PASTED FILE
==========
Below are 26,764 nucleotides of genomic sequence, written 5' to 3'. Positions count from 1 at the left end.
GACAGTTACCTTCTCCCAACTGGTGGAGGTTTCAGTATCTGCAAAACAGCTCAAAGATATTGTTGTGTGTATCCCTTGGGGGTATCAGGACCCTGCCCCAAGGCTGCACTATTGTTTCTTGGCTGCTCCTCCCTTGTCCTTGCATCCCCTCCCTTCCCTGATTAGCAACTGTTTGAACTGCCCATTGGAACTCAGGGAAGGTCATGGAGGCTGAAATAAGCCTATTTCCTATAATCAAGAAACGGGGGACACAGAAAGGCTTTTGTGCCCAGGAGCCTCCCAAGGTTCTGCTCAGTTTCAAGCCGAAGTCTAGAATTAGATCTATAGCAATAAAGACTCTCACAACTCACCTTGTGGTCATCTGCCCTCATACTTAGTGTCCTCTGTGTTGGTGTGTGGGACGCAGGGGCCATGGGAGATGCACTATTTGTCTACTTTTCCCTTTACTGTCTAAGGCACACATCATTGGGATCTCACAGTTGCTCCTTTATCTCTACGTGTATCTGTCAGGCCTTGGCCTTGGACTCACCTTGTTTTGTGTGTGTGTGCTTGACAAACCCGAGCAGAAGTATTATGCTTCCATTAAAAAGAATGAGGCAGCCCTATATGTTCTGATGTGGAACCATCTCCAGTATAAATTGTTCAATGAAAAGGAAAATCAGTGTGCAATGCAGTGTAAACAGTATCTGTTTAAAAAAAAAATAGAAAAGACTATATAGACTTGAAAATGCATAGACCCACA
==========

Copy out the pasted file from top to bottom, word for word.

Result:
Below are 26,764 nucleotides of genomic sequence, written 5' to 3'. Positions count from 1 at the left end.
GACAGTTACCTTCTCCCAACTGGTGGAGGTTTCAGTATCTGCAAAACAGCTCAAAGATATTGTTGTGTGTATCCCTTGGGGGTATCAGGACCCTGCCCCAAGGCTGCACTATTGTTTCTTGGCTGCTCCTCCCTTGTCCTTGCATCCCCTCCCTTCCCTGATTAGCAACTGTTTGAACTGCCCATTGGAACTCAGGGAAGGTCATGGAGGCTGAAATAAGCCTATTTCCTATAATCAAGAAACGGGGGACACAGAAAGGCTTTTGTGCCCAGGAGCCTCCCAAGGTTCTGCTCAGTTTCAAGCCGAAGTCTAGAATTAGATCTATAGCAATAAAGACTCTCACAACTCACCTTGTGGTCATCTGCCCTCATACTTAGTGTCCTCTGTGTTGGTGTGTGGGACGCAGGGGCCATGGGAGATGCACTATTTGTCTACTTTTCCCTTTACTGTCTAAGGCACACATCATTGGGATCTCACAGTTGCTCCTTTATCTCTACGTGTATCTGTCAGGCCTTGGCCTTGGACTCACCTTGTTTTGTGTGTGTGTGCTTGACAAACCCGAGCAGAAGTATTATGCTTCCATTAAAAAGAATGAGGCAGCCCTATATGTTCTGATGTGGAACCATCTCCAGTATAAATTGTTCAATGAAAAGGAAAATCAGTGTGCAATGCAGTGTAAACAGTATCTGTTTAAAAAAAAAATAGAAAAGACTATATAGACTTGAAAATGCATAGACCCACA